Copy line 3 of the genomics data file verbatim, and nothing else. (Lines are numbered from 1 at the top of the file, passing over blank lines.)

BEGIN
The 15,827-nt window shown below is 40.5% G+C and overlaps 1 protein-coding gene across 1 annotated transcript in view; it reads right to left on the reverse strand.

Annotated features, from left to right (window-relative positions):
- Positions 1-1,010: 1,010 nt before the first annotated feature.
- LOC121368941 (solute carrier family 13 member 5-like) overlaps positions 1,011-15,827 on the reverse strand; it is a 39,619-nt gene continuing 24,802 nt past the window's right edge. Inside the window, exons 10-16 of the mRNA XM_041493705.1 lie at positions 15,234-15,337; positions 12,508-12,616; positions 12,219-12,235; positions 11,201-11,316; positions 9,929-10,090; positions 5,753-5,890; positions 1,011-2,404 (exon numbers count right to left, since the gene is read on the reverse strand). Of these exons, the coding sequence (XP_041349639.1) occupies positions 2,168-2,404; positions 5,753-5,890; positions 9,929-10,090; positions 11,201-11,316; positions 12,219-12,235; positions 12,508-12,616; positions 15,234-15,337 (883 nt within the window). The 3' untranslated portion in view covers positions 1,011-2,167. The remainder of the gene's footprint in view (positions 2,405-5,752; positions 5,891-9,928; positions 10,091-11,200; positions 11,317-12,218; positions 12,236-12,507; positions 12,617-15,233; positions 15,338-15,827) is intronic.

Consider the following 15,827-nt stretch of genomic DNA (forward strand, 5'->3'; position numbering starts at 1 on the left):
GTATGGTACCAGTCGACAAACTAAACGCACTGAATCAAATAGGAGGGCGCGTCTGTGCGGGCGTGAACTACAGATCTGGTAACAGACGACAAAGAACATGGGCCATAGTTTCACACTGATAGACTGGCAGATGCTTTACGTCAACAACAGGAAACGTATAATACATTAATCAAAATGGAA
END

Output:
- Positions 1-1,010: 1,010 nt before the first annotated feature.